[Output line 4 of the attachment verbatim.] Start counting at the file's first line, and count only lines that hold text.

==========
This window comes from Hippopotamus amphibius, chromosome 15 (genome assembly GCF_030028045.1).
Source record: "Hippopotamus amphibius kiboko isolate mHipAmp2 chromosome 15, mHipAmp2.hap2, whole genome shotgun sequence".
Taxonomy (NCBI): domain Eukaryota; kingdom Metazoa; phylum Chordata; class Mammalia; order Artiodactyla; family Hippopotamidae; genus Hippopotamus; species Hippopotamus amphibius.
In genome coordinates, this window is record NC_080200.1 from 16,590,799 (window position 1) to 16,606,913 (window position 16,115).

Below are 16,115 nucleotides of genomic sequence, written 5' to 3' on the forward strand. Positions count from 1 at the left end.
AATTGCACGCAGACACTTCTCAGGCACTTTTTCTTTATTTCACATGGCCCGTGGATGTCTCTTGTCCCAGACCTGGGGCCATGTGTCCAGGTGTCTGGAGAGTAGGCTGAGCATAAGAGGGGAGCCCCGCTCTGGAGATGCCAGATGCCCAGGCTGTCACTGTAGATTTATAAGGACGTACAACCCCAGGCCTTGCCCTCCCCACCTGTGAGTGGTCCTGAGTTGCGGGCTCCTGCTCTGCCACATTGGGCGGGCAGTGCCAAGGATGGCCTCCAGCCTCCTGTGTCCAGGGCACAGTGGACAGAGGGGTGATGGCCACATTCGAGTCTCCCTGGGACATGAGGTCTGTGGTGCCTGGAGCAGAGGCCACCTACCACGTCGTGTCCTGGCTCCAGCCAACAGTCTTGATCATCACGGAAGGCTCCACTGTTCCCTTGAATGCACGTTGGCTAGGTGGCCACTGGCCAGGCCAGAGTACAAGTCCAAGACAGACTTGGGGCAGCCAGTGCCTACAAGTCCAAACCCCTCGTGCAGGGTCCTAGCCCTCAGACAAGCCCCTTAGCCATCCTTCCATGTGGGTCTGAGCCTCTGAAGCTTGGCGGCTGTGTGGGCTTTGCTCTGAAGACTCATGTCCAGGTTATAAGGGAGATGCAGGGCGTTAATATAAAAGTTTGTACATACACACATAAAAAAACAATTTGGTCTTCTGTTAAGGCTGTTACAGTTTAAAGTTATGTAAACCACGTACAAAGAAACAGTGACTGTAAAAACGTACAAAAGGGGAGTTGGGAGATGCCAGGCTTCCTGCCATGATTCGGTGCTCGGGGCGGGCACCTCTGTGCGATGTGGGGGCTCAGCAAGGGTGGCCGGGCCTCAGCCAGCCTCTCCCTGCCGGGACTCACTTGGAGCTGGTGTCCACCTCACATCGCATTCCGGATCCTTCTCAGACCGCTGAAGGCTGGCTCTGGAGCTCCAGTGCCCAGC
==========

In genome coordinates, this window is record NC_080200.1 from 16,590,799 (window position 1) to 16,606,913 (window position 16,115).